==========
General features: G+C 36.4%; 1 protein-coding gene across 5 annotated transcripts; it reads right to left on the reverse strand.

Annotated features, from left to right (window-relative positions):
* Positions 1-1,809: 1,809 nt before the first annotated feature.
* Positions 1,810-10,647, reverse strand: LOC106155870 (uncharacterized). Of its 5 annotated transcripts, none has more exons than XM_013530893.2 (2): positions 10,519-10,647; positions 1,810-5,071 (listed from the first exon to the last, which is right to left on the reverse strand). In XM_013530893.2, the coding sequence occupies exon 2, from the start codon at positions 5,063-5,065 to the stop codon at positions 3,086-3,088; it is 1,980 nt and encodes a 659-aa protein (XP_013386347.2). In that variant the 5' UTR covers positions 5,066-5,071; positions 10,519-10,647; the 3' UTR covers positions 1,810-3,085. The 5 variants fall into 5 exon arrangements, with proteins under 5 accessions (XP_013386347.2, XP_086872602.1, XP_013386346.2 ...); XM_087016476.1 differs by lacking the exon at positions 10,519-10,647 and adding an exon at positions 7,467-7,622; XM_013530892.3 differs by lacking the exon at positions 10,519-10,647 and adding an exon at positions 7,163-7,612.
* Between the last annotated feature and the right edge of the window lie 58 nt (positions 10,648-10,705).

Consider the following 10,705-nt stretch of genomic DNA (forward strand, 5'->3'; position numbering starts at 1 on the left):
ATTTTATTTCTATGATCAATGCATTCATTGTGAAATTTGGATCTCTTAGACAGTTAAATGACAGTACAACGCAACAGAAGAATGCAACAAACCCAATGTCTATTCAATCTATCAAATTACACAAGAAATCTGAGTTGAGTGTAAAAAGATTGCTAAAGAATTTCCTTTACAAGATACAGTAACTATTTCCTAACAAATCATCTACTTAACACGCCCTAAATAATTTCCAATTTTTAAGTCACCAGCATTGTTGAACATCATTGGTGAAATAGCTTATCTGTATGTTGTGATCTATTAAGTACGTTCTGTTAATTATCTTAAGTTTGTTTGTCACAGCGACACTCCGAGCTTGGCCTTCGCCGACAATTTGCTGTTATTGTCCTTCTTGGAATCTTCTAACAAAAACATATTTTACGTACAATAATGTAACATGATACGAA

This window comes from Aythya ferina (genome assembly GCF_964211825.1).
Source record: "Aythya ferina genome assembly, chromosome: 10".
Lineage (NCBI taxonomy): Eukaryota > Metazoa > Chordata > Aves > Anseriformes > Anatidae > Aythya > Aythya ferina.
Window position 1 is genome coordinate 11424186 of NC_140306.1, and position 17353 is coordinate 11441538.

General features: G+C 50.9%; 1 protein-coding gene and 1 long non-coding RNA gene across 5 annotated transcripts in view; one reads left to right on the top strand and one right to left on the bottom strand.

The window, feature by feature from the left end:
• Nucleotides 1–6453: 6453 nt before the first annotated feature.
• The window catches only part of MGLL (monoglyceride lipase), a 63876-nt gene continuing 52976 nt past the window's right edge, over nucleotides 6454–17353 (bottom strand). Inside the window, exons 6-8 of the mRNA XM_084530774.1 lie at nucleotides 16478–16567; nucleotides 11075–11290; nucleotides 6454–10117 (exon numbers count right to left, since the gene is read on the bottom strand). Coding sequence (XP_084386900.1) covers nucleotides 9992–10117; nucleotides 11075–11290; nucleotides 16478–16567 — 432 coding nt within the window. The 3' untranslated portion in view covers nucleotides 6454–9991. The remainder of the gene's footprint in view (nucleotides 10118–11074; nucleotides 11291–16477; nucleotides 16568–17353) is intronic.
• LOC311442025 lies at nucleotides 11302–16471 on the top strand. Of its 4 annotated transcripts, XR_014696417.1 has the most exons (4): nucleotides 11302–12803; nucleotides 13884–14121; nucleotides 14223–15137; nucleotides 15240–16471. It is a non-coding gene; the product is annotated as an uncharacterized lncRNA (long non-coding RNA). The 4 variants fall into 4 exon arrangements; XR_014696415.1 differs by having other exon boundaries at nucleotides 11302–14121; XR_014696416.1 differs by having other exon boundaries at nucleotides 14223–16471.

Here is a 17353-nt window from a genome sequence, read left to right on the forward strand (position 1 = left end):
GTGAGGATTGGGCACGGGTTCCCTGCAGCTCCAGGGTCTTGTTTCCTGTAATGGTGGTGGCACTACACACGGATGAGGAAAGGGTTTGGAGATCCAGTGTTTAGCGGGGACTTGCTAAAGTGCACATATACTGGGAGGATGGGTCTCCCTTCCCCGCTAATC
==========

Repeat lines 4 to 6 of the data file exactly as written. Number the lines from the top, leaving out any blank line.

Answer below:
* Positions 1,810-10,647, reverse strand: LOC106155870 (uncharacterized). Of its 5 annotated transcripts, none has more exons than XM_013530893.2 (2): positions 10,519-10,647; positions 1,810-5,071 (listed from the first exon to the last, which is right to left on the reverse strand). In XM_013530893.2, the coding sequence occupies exon 2, from the start codon at positions 5,063-5,065 to the stop codon at positions 3,086-3,088; it is 1,980 nt and encodes a 659-aa protein (XP_013386347.2). In that variant the 5' UTR covers positions 5,066-5,071; positions 10,519-10,647; the 3' UTR covers positions 1,810-3,085. The 5 variants fall into 5 exon arrangements, with proteins under 5 accessions (XP_013386347.2, XP_086872602.1, XP_013386346.2 ...); XM_087016476.1 differs by lacking the exon at positions 10,519-10,647 and adding an exon at positions 7,467-7,622; XM_013530892.3 differs by lacking the exon at positions 10,519-10,647 and adding an exon at positions 7,163-7,612.
* Between the last annotated feature and the right edge of the window lie 58 nt (positions 10,648-10,705).

Consider the following 10,705-nt stretch of genomic DNA (forward strand, 5'->3'; position numbering starts at 1 on the left):